A Campaign to Allow a Market in Women's Eggs for a New Kind of Cloning Research
An interesting piece of science and a remarkable record of failure came together this week in a clearly coordinated and obviously political move to encourage payments for women's eggs for a new form of cloning-based stem cell research. The experiment, by a New York Stem Cell Foundation team, is reported in this week's Nature and described in many news outlets [1, 2, 3]. The centerpiece of the political effort to expand a market in women's eggs is an article in the journal's News section that shamelessly hyperbolizes about the work:
Cloned human embryo makes working stem cells
The New York Times was a lot more accurate:
After Setbacks in Harvesting Stem Cells, a New Approach Shows Promise
The report on the study itself, and five other papers or letters published simultaneously in three different journals, plus an Editorial in Nature, all stress that there are researchers who very much want to work with women's eggs—a lot of women's eggs—and very much want to lift limits on paying for those eggs. Those limits are set out in policies, some legal, some advisory, in many jurisdictions. They have been put in place to avoid providing monetary inducements for women to downplay or ignore the risks of egg extraction. The researchers and their allies do talk of ethics, but there are strong indications in the article itself that this is fundamentally lip service.
The novelty of the new cloning approach (which seems to have been a "lucky accident") is that rather than removing the nucleus of an egg and replacing it with genetic material from a somatic cell, the researchers added the genetic material. They were able to activate the resulting construct, grow it into a blastocyst, and successfully derive a kind of stem cell line from that. But this line has not two sets of chromosomes, but three—one set from the egg, and two from the somatic cell.
Such a triploid cell line could never be used for medical purposes. Cloning expert Robert Lanza, while welcoming the study as demonstrating "the enormous power of this technology," called it "of no clinical relevance." Miodrag Stojkovic agreed, noting, "These are abnormal cells and therefore are a very limited tool to understand early human development."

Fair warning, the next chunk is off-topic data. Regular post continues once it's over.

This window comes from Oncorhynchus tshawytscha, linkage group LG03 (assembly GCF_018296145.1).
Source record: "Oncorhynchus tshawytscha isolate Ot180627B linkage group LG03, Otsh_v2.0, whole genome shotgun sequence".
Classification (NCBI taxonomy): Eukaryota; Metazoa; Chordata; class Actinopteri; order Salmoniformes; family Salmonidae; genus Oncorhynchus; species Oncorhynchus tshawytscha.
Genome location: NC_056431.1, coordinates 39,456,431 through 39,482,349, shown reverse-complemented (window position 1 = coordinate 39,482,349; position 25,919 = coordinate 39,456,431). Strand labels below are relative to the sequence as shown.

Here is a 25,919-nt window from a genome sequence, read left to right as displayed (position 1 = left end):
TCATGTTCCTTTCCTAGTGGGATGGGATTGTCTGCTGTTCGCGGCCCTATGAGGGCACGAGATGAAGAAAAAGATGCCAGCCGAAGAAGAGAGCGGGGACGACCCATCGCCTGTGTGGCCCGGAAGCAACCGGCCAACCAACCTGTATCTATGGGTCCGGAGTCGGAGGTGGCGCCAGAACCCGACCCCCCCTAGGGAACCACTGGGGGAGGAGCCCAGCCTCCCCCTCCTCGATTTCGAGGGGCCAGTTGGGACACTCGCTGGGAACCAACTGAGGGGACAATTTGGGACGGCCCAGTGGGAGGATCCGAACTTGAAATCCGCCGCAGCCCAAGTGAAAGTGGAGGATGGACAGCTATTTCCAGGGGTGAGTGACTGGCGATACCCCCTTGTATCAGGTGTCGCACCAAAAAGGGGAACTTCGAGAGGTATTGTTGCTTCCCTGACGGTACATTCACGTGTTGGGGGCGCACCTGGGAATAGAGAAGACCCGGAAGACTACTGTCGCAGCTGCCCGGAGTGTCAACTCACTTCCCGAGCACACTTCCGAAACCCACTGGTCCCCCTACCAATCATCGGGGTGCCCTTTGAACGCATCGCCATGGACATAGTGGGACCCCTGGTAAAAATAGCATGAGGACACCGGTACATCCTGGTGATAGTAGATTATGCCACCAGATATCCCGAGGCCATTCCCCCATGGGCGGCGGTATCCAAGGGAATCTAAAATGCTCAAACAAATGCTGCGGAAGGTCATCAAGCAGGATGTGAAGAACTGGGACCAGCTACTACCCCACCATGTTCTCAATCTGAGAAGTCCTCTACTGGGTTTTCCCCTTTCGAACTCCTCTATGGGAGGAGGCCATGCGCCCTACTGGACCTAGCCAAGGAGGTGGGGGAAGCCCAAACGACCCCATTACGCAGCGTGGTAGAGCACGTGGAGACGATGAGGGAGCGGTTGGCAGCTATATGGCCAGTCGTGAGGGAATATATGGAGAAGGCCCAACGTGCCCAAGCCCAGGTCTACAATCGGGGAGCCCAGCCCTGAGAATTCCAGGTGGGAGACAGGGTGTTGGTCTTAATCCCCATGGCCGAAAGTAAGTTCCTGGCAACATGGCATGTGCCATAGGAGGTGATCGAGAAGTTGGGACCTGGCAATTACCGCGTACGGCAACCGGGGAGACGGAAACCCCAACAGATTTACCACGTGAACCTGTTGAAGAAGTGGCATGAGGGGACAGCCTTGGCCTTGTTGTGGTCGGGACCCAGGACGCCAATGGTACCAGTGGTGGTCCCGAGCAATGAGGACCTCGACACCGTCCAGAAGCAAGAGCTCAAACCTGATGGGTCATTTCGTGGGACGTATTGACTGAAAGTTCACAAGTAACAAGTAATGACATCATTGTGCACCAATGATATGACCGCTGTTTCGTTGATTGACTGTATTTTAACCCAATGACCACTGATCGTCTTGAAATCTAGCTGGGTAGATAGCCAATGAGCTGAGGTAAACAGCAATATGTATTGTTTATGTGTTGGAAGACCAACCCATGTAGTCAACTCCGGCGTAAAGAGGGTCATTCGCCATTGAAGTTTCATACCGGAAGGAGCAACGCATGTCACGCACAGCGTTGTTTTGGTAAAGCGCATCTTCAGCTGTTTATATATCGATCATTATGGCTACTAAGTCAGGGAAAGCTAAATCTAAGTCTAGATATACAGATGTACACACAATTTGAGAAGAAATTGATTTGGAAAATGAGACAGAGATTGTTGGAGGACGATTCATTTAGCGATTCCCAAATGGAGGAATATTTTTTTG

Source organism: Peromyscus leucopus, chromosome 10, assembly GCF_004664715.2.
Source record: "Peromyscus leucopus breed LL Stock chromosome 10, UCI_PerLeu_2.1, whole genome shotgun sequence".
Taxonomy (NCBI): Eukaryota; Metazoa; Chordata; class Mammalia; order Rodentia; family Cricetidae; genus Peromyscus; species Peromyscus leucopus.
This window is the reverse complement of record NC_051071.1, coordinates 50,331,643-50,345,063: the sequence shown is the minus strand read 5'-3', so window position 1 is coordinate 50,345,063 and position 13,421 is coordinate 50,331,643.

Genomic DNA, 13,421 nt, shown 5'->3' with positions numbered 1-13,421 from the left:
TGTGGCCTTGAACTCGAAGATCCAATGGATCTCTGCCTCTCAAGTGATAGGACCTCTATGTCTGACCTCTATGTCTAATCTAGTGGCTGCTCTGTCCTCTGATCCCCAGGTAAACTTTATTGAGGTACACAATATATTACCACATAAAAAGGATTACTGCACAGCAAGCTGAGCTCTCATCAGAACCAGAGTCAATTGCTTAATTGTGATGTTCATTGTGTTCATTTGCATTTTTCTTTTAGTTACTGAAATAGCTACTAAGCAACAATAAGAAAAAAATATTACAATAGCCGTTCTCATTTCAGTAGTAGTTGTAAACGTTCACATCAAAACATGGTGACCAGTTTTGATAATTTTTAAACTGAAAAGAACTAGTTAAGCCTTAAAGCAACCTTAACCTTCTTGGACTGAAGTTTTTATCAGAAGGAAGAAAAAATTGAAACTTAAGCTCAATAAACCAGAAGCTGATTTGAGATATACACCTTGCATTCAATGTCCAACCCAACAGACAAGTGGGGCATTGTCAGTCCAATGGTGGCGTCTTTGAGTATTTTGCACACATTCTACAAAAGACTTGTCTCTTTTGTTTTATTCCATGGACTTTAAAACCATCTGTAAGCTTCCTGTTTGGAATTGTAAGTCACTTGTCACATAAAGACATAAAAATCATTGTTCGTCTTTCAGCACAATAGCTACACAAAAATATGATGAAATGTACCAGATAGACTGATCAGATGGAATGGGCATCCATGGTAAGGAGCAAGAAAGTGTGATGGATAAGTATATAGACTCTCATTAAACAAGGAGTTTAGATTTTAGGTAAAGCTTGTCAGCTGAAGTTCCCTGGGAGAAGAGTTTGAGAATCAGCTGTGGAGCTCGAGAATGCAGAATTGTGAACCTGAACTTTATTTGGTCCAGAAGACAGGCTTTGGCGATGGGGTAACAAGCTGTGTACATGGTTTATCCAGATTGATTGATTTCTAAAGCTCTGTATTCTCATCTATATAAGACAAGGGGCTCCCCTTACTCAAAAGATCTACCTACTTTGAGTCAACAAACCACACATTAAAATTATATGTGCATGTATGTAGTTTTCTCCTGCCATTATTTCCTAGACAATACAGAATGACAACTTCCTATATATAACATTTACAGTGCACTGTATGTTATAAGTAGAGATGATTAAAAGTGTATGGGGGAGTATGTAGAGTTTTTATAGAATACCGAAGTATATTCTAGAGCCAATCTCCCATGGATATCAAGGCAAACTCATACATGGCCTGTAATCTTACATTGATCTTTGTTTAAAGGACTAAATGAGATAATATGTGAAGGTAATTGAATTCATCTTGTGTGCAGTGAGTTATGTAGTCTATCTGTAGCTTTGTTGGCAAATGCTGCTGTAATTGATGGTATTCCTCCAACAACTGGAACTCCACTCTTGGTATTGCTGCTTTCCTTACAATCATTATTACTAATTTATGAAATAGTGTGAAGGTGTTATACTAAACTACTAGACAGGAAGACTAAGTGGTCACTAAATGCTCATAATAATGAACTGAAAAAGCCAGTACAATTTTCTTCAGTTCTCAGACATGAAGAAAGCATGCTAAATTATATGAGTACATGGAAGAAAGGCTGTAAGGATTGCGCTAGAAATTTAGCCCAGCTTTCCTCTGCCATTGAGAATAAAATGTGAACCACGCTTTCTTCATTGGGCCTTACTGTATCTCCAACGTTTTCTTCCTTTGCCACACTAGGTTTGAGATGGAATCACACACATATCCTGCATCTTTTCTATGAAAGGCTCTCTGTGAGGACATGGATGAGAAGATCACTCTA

The researchers acknowledge that their work is a preliminary step. They believe, however, that if they could get their hands on large numbers of women's eggs—a "reliable source of human oocytes"—they would be able to isolate whatever factor in the egg allows the cloned embryo to develop and yield a (perhaps) useful diploid stem cell line.
And that is why their paper, demonstrating a modest advance in understanding, was accompanied by:
- A pair of commentaries in Nature on the practical and ethical significance of the work
- a letter to Nature on the importance of removing restrictions on paying for eggs
- a paper in Nature Communications about the difference between mouse and human cloning
- a commentary in Cell Stem Cell on the "Impracticality of Egg Donor Recruitment in the Absence of Compensation"
- and a paper in Cell Stem Cell saying that "it is imperative that human SCNT research move forward under stringent ethical standards in locales permitting directed egg donation for stem cell research."
This is not a coincidence, it's a campaign. There is considerable overlap among the authors of these papers, with Dieter Egli, the corresponding author on the main paper, being lead author on the mouse paper and the "impracticality" one. Douglas Melton, Kevin Eggan, Insoo Hyun and others are each on two of the author lists.
An editorial in Nature noted that the authors carefully avoided using the term "cloning" and thus far had not produced viable embryos. It also made the connection with the fraudulent work of Hwang Woo-suk, and commended the researchers, in contrast, for being "transparent and considered" about how they went about getting eggs. That's largely true, but given the publicity that they clearly wanted, the New York Stem Cell Foundation team seems to have been surprisingly cavalier with guidelines and safeguards.